David Zwirner presents 2¼, a series of square-format colour photographs from the 1970s by American photographer William Eggleston. On view at 24 Grafton Street in London, the show marks the artist’s first presentation at the gallery’s UK location and his second solo exhibition with David Zwirner since joining the gallery, in 2016.
Over the course of nearly six decades, Eggleston has established a singular pictorial style that deftly combines vernacular subject matter with an innate and sophisticated understanding of colour, form, and composition. His vividly saturated photographs transform the ordinary into distinctive, poetic images that eschew fixed meaning. A pioneer of colour photography, Eggleston helped elevate the medium to the art form that it is recognised to be today. He took the 2¼ photographs in California and throughout the American South following his groundbreaking solo show Color Photography by William Eggleston at The Museum of Modern Art, New York, in 1976. Curated by John Szarkowski, this exhibition would come to herald the medium’s acceptance within the art-historical canon.
The works in the 2¼ series are notable within Eggleston’s oeuvre for their distinct format. He shot the photographs using a two-and-one-quarter-inch medium-format camera, resulting in images that exist between the registers of portraiture and landscape, dissolving the boundaries between the two. The individuals, cars, parking lots, and local stores and businesses that the artist depicts in the series speak to the uniformity of postwar material culture while revealing the distinct character and idiosyncrasies of the people and places that populate the American landscape. Through Eggleston’s lens, a rusted-over Cadillac dealer’s sign becomes both a potent emblem of industrial decline and a lushly toned formalist colourscape of rich blues and bronzes. Vermeer-like, Eggleston exhibits a sensitivity to the powerful yet diffuse light that permeates these spaces. Several images from the series capture cars parked in litter-strewn lots, immersed within this special saturated glow. As Agnès Sire notes, ‘The light of the South is explosive, despite being treated [by Eggleston] in a very uncommon manner, as if cleansed of expressionistic shadows.'(1)
Many of the images in 2¼ were first published as a monograph of the same title by Twin Palms in 1999. Several were also included in Cadillac, a portfolio of thirteen chromogenic prints that Eggleston produced the same year. The exhibition at David Zwirner follows recent presentations of the artist’s work in the UK, including William Eggleston: Portraits at the National Portrait Gallery, London, in 2016, and William Eggleston at Tate Modern, London, in 2013.
William Eggleston was born in 1939 in Memphis, Tennessee, where he lives today. William Eggleston: The Democratic Forest, an exhibition of works drawn from the artist’s encyclopaedic project, marked his first solo show at David Zwirner New York in 2016.
Since the 1970s, Eggleston’s work has been the subject of solo exhibitions at prominent institutions worldwide. Important solo presentations were held at the Corcoran Gallery of Art, Washington, DC, in 1990; Barbican Gallery, London, in 1992 (travelled to Louisiana Museum of Modern Art, Humlebæk, Denmark; Museum Folkwang, Essen; and Fotomuseum Winterthur); documenta IX, Kassel, in 2002; and Museum Ludwig, Cologne, in 2003 (travelled to Museu Serralves, Porto; Nasjonalmuseet – Museet for samtidskunst, Oslo; Louisiana Museum of Modern Art, Humlebæk, Denmark; San Francisco Museum of Modern Art; Albertina, Vienna; and Dallas Museum of Art). In 2008, a major career-spanning survey, William Eggleston: Democratic Camera, Photographs and Videos 1961–2008, was organised by the Whitney Museum of American Art in New York and Haus der Kunst in Munich; it subsequently travelled to the Corcoran Gallery of Art, Washington, DC; Art Institute of Chicago; and the Los Angeles County Museum of Art, among others.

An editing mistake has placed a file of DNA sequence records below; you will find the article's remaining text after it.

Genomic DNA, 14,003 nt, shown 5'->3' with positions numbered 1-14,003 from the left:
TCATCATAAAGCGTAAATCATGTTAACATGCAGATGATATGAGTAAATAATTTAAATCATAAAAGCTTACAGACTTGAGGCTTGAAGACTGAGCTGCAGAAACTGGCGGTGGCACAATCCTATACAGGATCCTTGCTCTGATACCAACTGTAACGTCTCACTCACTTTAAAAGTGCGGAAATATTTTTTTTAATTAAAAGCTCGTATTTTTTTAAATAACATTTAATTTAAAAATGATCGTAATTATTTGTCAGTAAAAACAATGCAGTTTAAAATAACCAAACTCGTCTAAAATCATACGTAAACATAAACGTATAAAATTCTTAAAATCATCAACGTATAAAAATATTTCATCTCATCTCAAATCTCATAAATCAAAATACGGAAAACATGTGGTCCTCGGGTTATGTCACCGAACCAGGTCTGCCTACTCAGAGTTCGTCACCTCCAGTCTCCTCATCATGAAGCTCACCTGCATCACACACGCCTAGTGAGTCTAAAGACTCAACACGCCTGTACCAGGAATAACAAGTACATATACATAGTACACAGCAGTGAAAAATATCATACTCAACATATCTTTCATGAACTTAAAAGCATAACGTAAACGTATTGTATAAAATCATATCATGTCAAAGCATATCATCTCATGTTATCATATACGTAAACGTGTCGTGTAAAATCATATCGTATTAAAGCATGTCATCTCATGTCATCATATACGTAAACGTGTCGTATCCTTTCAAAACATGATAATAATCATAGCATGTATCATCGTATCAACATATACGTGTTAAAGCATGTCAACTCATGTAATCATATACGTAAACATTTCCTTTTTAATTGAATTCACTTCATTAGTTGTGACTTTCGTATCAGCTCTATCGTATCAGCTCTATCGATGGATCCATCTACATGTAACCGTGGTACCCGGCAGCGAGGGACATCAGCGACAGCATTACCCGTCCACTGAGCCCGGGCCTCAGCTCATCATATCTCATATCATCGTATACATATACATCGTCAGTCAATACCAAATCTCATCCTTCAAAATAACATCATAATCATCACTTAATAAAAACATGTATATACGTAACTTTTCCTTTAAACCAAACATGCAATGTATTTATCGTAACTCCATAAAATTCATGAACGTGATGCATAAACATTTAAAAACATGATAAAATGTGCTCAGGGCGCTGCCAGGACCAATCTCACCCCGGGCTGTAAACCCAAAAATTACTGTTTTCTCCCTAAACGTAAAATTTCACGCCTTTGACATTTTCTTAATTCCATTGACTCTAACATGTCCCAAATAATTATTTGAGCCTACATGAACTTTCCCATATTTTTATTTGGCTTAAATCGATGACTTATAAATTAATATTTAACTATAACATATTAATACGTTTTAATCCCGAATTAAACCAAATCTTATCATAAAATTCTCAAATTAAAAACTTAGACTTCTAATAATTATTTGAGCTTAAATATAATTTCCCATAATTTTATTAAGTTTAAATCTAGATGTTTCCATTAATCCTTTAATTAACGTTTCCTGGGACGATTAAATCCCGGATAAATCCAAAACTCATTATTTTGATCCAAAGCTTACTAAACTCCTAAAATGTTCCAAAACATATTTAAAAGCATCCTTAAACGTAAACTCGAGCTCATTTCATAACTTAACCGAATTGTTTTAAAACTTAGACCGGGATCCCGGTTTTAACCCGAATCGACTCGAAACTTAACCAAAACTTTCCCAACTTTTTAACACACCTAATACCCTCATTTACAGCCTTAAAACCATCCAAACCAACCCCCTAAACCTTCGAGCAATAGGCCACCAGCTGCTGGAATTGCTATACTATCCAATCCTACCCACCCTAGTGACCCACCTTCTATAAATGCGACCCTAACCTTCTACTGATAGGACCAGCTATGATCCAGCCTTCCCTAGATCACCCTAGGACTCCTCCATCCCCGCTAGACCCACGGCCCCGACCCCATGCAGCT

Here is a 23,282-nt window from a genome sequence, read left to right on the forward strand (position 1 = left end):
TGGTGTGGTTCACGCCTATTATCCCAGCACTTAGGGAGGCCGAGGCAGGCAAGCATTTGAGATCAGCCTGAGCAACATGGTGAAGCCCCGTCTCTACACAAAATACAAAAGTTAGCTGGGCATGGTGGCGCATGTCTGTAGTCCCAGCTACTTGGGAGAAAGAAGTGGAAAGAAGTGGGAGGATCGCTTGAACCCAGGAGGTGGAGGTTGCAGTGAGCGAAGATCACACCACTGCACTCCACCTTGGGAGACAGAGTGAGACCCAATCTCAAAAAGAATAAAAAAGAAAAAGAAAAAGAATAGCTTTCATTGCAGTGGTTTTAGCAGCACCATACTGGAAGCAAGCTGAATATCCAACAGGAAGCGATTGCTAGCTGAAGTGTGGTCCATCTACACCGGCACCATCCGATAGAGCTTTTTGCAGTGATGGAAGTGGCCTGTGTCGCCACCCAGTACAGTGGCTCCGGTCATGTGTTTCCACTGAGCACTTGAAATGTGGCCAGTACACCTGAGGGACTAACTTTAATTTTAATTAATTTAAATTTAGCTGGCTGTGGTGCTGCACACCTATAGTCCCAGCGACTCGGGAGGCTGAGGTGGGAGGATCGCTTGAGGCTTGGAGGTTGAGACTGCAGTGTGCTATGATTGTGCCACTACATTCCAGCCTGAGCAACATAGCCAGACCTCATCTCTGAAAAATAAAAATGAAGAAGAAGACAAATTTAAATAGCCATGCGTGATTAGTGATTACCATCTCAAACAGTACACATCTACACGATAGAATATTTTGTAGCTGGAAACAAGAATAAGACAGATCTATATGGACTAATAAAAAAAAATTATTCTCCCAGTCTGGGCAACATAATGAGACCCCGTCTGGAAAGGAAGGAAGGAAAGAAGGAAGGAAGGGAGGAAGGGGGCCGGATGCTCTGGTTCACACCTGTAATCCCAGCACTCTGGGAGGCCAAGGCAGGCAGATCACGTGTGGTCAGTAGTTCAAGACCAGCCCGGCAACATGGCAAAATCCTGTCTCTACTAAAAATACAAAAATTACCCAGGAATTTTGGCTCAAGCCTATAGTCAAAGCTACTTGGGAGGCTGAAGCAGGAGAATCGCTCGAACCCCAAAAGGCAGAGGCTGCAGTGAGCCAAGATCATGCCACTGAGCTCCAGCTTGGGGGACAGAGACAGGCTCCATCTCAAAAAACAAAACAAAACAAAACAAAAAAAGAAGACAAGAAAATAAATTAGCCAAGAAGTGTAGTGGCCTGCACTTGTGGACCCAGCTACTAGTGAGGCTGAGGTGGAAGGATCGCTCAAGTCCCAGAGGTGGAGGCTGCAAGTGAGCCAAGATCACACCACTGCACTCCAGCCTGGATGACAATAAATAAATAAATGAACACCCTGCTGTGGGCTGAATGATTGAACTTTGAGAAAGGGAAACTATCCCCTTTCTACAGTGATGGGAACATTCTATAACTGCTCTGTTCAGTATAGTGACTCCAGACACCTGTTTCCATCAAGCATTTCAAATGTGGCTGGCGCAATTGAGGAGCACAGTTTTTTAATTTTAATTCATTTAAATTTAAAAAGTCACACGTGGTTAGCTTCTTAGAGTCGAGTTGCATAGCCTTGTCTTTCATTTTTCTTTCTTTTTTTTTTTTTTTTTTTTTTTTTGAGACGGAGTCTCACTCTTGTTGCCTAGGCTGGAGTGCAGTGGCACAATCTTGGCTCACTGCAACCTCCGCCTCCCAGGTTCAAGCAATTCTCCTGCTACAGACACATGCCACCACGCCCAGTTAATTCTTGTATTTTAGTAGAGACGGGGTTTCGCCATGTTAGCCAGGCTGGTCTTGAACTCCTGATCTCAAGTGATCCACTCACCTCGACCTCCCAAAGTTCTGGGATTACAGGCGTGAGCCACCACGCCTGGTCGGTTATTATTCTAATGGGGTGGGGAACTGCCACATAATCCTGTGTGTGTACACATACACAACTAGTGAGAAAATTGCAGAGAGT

More recent solo exhibitions have included those held at Fondation Cartier pour l’art contemporain, Paris, in 2009 (travelled to Hara Museum of Contemporary Art, Tokyo, and Hasselblad Foundation, Gothenburg, Sweden); The Metropolitan Museum of Art, New York, in 2013; and Foam Fotografiemuseum, Amsterdam, in 2017. In 2018, The Metropolitan Museum of Art in New York presented William Eggleston: Los Alamos, a solo exhibition featuring a landmark gift to the museum by Jade Lau of the artist’s notable portfolio, Los Alamos.
Eggleston received a National Endowment for the Arts Fellowship in 1975 and has been the recipient of numerous notable awards, including the International Center of Photography Infinity Award for Lifetime Achievement (2004) and the Chevalier de l’Ordre des Arts et des Lettres, Ministère de la Culture et de la Communication, République Française (Order of Arts and Letters of the French Republic) (2016), among others. The Aperture Foundation honoured Eggleston in October 2016. Work by the artist is held in major international museum collections.
Founded in 1992, the Eggleston Artistic Trust is dedicated to the representation and preservation of the work of William Eggleston and is directed by his sons, Winston Eggleston and William Eggleston III.
(1) Agnès Sire, ‘The Invention of Language’, in William Eggleston: From Black and White to Color. Exh. cat. (Göttingen: Steidl, 2014), p. 14.Installation shots of William Eggleston 2¼ at David Zwirner London April 2019. Photos by Jack Hems. Courtesy David Zwirner